Marianela is obviously very busy, but no need to worry. Other dancers currently in the company could do the same as long as they get the credit they deserve and that reviewers like yourself acknowledge that conservative Bournonville rules are not the only way to successful performances. There is so much more!

Eva Kistrup

Hi Simone, I really enjoy our written conversations. It is so great to exchange views with people who really care about ballet.

Regarding, how I view dancers, I would say that I really love the classical dancers the most. I am a sucker for good lines, musicality and virtuoso dancing as well as character building skills.

When I mentioned Kizzy Matiakis´ Odette/Odile it was mainly to give an example of how a non-Danish educated dancer managed to create an interesting character. When I interviewed Kizzy Matiakis, she told me that she had decided to put everything she got into Odette, because she feared the high technical demands of Odile.

I think we agrees about her forces and where she brings value to the repertoire.

I would label myself as an almost all-round admirer of ballet and dance. There are many modern ballets I love and some classics I hate.

As I write for an American and international web media, I write for the international fans of primarily the Royal Danish Ballet, which is well-known abroad, which cannot be said for many Danish modern dance ensembles. I have also included interviews with RDB stars and dancers.

My motivation for doing that is that although I see International companies when I travel, on television and when they visit Denmark, it is very difficult to keep hold of the stars and upcoming dancers. By interviewing them, I keep their international fans up to date and get some background. I have discovered that Wikipedia links to my interviews, which in the case of many dancers are the only interviews with them in the English language. I sometime review modern Danish companies, however they remain unknown abroad, so they are not that relevant for my readers.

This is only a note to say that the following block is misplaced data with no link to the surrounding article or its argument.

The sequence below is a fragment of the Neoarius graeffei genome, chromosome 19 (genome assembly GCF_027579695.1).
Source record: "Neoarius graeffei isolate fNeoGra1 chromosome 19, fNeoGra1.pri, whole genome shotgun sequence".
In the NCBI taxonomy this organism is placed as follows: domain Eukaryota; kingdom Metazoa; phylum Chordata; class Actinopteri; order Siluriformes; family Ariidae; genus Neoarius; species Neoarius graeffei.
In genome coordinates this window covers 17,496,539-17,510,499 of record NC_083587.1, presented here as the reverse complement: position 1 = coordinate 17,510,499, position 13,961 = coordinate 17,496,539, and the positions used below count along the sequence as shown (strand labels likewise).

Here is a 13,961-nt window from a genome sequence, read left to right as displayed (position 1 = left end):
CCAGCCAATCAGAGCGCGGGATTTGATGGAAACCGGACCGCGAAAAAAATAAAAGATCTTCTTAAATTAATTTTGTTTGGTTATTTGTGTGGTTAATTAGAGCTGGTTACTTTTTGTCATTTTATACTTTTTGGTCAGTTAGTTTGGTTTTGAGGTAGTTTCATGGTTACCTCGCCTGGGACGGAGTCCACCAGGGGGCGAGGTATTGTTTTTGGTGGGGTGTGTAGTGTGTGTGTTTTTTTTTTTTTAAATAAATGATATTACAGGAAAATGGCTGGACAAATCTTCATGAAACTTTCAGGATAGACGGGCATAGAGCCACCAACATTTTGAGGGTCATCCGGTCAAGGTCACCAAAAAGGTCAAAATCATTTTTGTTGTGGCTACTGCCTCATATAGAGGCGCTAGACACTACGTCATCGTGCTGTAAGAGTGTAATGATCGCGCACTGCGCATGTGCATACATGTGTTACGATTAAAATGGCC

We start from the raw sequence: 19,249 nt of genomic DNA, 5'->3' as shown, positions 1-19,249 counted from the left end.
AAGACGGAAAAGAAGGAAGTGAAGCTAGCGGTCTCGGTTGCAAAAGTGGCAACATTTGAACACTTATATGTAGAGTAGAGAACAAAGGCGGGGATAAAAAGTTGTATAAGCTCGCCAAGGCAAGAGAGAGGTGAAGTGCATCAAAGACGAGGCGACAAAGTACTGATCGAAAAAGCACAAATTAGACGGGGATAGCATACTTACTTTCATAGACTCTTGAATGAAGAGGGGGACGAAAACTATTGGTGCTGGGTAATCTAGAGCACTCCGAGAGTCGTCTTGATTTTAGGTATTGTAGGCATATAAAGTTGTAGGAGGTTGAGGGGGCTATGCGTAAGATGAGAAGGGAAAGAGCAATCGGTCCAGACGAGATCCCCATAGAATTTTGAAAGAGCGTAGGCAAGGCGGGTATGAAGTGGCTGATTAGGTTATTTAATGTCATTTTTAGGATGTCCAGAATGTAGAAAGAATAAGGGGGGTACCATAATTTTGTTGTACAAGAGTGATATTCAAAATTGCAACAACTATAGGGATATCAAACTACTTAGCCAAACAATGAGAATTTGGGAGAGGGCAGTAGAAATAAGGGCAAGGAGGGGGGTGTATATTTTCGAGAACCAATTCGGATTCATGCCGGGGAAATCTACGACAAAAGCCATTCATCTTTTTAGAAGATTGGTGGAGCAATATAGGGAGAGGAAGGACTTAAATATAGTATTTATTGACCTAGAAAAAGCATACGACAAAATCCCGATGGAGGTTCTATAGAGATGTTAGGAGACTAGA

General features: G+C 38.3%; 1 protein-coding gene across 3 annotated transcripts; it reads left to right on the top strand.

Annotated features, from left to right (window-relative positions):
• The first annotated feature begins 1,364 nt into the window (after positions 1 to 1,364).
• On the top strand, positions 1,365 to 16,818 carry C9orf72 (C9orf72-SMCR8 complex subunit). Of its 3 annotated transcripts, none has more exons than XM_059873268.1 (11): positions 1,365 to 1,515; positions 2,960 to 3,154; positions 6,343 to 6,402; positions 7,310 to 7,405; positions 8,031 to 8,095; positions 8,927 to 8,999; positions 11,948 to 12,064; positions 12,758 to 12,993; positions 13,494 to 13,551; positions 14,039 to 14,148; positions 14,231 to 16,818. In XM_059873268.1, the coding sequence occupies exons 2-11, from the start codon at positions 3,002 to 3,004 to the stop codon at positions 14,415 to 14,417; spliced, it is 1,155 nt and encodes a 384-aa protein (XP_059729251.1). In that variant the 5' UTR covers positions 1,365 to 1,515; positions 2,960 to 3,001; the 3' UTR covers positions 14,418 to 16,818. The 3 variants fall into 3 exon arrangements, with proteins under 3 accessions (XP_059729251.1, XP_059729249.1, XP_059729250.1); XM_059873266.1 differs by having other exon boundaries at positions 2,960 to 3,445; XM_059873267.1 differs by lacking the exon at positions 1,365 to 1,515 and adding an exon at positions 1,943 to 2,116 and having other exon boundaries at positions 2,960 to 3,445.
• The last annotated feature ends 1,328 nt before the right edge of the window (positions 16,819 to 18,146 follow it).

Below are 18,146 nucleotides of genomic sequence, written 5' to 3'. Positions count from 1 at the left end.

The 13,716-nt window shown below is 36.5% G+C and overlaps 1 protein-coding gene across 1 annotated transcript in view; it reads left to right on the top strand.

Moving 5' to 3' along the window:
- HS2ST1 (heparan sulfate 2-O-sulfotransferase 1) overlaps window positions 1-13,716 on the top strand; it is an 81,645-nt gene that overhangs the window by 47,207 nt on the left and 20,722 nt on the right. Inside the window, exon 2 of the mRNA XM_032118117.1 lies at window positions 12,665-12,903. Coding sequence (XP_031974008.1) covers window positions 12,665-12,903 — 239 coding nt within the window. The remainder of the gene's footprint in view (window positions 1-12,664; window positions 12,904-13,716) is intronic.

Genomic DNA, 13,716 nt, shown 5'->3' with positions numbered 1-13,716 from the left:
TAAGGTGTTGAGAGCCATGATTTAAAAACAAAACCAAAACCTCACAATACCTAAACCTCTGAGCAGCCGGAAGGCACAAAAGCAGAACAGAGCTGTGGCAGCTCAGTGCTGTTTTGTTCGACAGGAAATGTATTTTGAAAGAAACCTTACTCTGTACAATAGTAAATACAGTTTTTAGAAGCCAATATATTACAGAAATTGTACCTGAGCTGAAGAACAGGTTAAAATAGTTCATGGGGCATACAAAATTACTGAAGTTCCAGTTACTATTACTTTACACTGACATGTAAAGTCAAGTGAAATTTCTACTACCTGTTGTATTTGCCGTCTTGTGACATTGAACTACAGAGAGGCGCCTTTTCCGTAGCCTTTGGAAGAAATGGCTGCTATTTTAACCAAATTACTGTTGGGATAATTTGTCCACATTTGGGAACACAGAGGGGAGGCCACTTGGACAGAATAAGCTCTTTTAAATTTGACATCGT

I would say that for the last decade my main storyline is Nikolaj Hübbe´s project as Artistic Director for a company with historic roots, pressed to fill every seat and financially pressed. I would hate to see ballet going the way of opera, where there are very few works created.
I support Nikolaj Hübbe´s strategy to bring new creations to the company. However, we cannot expect every new creation to be a masterpiece. Some will fail, as was the case for ballets created in the two last centuries. For every new production I view, I hope each time for a masterpiece. Seeing a production like “Queen of Spades” makes me very happy. Especially as it also creates some meaty roles for the dancers.

When Nikolaj Hübbe took on the post as Artistic Director, he also took on the mantle of the Bournonville heritage. I am certainly not the only reviewer who feels that the Bournonville heritage is in question and who asks questions whether the heritage can survive on so few productions. We do not love Bournonville because it is old. We love it for the quality. Have you seen Signe Roderik´s films on Bournonville? They show how strong the Bournonville heritage is. I will also recommend you to read my interview with Alexander Meinertz on the future of the Bournonville tradition. https://alexandermeinertz.dk/2018/06/08/is-bournonville-still-alive/

I do share your admiration for Marianela Nunéz. I have seen her perform several times in London and see her as fine classical ballerina.